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Meet Mary Jo Gray: The pandemic drill

This interview with Mary Jo Gray (maryjog@umich.edu) was conducted in late summer by Adam Turteltaub (adam.turteltaub@corporatecompliance.org), Chief Engagement & Strategy Officer, Society of Corporate Compliance and Ethics & Health Care Compliance Association.

AT: Usually when I do an interview, I sort of walk through the person’s career, but I want to start with both your beginning and where you are today. You began your career in healthcare during the AIDS crisis and were right in the middle of it, working at the New York City Health and Hospitals Corporation – Bellevue Hospital Center. And now here you are in another healthcare crisis with a communicable disease. There are a lot of parallels in terms of having to treat a deadly disease while trying to understand it and a healthcare system trying desperately to catch up. First, are you seeing similarities between the two?

MJG: I’m definitely seeing similarities between the AIDS crisis in the ’80s and the current pandemic, but I also see some stark differences. I should start by saying that I had two other jobs at Bellevue before I moved to manage their AIDS program: I worked in human resources and then managed their biomedical engineering program. When I made the move to the AIDS program, my office was going to be on one of the inpatient floors. I was warned by several of my coworkers that I was walking into a “death sentence,” but I had done my research and moved on to the AIDS unit. It was there that I encountered frontline healthcare heroes who, like today’s heroes, experienced the personal impact of providing care during a pandemic/epidemic: being simultaneously worried about your patients, yourself, and your own family; long shifts because there’s a shortage of staff willing to work with the population; death; overall uncertainty caused by a disease about which little was known; and treating wards of patients who are isolated and extremely ill.

Another key similarity for me is the presence of Anthony Fauci. I first became aware of Dr. Fauci because he was being challenged, quite publicly and vocally, by Larry Kramer, the founder of Gay Men’s Health Crisis and AIDS Coalition to Unleash Power.[1] At the time, I, along with just about everyone else, was learning about HIV and AIDS—not just about the diseases, but about the communities most affected by it. It was confusing to me that someone in authority who was, I thought, trying to help was seemingly being vilified by the community he was trying to help. Dr. Fauci has subsequently become the authority for infectious diseases, and is at the forefront of the US response to COVID-19. The compliance lessons for me from watching and reading about those interactions are about the importance of communication: It’s important to understand your audience and the things that are important to them. Gathering that understanding can lead to shared goals and a focused approach to meeting those goals. Try to see past the bluff, bluster, and resistance that we sometimes face as compliance professionals. Once Dr. Fauci was able to get beyond the yelling and name-calling (neither of which do I condone), he was able to understand the negative impact existing policies and structures had on the lives of people living with HIV, and change could be made.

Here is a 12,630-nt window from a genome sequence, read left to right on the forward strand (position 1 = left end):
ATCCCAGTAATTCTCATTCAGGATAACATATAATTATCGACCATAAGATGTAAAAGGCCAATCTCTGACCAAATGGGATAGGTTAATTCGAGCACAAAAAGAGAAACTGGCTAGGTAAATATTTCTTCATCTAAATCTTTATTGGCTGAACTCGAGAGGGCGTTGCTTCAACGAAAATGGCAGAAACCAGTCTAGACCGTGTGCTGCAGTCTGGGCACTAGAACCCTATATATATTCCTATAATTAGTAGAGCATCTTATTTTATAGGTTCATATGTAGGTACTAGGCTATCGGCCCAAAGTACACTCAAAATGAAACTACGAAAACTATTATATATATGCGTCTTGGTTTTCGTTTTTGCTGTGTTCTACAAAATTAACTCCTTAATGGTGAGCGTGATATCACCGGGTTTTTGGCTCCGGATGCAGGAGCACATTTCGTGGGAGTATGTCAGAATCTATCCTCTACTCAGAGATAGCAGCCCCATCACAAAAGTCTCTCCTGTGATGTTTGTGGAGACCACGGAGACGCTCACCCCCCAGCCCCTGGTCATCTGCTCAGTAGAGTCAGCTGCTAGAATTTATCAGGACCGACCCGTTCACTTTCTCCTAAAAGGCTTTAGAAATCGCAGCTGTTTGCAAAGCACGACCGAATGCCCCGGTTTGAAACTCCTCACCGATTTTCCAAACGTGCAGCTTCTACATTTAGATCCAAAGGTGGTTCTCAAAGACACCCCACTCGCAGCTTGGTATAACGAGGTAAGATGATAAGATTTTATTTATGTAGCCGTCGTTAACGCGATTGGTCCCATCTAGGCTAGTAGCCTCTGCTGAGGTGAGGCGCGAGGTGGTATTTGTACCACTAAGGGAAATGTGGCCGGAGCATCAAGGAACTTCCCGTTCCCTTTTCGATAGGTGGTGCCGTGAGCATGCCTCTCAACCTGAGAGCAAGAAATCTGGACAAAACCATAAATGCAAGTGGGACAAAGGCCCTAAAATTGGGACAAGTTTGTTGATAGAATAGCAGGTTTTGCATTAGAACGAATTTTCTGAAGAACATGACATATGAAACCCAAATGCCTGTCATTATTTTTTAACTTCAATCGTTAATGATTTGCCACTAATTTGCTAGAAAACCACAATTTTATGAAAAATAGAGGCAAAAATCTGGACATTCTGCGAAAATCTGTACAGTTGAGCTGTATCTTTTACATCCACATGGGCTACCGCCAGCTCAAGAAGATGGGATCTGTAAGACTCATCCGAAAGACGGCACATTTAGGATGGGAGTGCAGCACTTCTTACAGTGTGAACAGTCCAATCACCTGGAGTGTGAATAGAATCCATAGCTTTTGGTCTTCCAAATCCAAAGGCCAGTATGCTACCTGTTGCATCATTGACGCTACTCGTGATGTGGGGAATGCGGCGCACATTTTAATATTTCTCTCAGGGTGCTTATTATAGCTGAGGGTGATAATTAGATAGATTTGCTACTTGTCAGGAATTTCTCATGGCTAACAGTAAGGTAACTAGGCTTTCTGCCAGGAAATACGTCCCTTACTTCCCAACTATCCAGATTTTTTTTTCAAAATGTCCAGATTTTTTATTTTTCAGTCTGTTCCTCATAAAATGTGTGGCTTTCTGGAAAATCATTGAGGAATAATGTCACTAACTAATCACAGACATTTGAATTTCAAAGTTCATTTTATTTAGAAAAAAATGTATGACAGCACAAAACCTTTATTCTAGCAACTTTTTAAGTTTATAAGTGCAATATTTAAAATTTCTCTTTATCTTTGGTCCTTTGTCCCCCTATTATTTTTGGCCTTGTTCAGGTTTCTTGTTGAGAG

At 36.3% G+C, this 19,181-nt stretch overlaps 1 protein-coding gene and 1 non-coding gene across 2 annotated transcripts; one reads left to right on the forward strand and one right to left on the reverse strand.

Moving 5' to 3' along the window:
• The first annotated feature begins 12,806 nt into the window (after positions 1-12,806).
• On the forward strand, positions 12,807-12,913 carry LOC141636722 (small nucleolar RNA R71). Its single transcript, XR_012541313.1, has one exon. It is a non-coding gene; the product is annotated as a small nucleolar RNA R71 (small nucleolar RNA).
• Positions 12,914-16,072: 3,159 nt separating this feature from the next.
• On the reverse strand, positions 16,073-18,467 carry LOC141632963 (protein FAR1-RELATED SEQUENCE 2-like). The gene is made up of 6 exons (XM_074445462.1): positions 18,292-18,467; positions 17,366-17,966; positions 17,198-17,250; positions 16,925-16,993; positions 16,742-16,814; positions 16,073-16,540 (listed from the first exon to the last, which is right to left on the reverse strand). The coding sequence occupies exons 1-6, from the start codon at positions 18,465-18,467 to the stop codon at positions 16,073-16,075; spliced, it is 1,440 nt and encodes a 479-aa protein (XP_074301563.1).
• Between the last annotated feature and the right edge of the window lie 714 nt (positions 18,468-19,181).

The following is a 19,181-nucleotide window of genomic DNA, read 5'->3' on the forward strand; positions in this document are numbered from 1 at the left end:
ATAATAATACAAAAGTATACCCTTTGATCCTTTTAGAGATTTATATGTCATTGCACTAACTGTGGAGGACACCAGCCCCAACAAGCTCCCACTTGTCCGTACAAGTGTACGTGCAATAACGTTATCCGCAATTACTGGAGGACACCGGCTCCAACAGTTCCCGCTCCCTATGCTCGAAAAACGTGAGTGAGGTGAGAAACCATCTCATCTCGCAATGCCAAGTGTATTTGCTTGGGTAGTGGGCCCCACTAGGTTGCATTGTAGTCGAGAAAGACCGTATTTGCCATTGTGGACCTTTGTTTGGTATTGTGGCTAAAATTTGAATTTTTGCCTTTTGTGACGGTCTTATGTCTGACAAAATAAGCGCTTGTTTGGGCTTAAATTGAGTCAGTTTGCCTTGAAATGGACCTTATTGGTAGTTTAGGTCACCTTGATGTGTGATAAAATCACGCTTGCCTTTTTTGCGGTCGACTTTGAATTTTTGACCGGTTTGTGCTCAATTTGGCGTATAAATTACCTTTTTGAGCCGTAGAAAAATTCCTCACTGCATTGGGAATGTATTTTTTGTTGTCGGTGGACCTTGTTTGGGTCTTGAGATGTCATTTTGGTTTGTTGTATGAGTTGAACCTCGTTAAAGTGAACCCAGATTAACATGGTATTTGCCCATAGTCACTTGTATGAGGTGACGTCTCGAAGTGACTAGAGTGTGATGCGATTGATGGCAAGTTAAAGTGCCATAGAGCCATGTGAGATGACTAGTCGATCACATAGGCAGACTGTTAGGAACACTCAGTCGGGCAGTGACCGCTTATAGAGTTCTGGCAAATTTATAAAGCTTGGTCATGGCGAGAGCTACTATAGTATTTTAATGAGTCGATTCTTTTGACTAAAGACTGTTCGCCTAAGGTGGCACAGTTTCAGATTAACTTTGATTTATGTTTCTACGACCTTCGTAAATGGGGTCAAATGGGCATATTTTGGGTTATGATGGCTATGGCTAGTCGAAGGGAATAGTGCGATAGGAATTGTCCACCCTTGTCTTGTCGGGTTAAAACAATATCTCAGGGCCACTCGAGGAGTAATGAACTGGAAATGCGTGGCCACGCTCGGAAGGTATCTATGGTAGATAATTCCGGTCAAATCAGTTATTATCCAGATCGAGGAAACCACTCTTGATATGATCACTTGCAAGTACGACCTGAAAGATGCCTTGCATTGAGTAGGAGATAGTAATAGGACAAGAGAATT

One crucial concern during the AIDS epidemic was that of privacy, the fear of being “outed” on numerous fronts—fear that people would find out about your sexual preferences or activities or substance use. The Health Insurance Portability and Accountability Act (HIPAA) wasn’t in place until 1996, so there were few enforceable privacy protections for patients during the height of the AIDS epidemic. So we saw significant delays in treatment, because the lack of privacy protections, even privacy expectations, meant that patients either ignored or hid symptoms or withheld crucial information from their healthcare providers. I’m not suggesting that HIPAA would have led to fewer AIDS-related deaths, but it did eventually mean that patients came to us earlier in their disease progression, and those expectations of privacy allowed for more complete medical histories and better care. Luckily, we don’t have the same concerns with the COVID-19 pandemic, but imagine if we did. The privacy concerns expressed now seem to be about contact tracing. Contact tracing was also conducted during the AIDS epidemic in the form of “partner notification” and could be done at the discretion of the provider, as there could be serious patient safety concerns. Today’s contact tracing seems to be much less personal (i.e., anyone at XYZ restaurant on XYZ date should self-monitor).

AT: Let’s get into more specifics about you and your role. You’re currently serving as the compliance officer at the University of Michigan School of Dentistry (UMSD), which I understand is the top-rated school in the country.[2] What are some of the legal and regulatory risks that are unique to dental programs?

MJG: We are subject to some of the same regulatory requirements as other healthcare facilities, but we are also subject to the Family Educational Rights and Privacy Act, Commission on Dental Accreditation standards, and the Clinical Laboratory Improvement Amendments.

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